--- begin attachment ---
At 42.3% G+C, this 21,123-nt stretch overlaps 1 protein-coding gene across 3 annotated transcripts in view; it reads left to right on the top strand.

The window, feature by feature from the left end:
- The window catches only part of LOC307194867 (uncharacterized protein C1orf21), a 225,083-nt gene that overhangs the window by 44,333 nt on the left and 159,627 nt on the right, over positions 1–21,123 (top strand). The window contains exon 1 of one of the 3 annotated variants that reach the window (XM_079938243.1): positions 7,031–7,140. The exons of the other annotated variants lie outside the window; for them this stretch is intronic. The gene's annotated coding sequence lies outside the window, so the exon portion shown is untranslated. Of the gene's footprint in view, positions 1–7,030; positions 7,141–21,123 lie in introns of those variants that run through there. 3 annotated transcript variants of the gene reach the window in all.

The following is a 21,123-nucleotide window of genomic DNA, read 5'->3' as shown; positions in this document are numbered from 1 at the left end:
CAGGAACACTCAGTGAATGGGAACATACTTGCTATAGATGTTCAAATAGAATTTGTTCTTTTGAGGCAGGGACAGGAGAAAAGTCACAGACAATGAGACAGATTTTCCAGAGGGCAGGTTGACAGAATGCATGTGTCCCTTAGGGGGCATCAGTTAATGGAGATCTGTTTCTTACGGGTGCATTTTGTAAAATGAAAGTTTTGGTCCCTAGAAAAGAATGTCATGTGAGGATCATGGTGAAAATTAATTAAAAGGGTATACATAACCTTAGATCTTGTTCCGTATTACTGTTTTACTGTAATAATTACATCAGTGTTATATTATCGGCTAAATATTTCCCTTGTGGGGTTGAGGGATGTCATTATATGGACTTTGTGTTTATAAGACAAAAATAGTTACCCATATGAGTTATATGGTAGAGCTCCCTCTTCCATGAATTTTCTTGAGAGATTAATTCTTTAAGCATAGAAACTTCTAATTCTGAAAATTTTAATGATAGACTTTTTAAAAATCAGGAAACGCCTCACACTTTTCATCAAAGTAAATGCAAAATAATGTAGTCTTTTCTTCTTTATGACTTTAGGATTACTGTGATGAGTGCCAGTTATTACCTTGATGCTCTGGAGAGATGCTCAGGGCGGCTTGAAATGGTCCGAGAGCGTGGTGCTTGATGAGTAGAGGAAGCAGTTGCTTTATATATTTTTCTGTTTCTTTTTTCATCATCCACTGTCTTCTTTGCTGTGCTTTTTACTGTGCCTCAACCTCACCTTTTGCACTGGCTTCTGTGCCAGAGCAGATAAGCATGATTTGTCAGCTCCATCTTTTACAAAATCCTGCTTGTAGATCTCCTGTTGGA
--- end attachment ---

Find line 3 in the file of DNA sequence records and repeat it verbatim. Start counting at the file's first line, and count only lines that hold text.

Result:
- The window catches only part of LOC307194867 (uncharacterized protein C1orf21), a 225,083-nt gene that overhangs the window by 44,333 nt on the left and 159,627 nt on the right, over positions 1–21,123 (top strand). The window contains exon 1 of one of the 3 annotated variants that reach the window (XM_079938243.1): positions 7,031–7,140. The exons of the other annotated variants lie outside the window; for them this stretch is intronic. The gene's annotated coding sequence lies outside the window, so the exon portion shown is untranslated. Of the gene's footprint in view, positions 1–7,030; positions 7,141–21,123 lie in introns of those variants that run through there. 3 annotated transcript variants of the gene reach the window in all.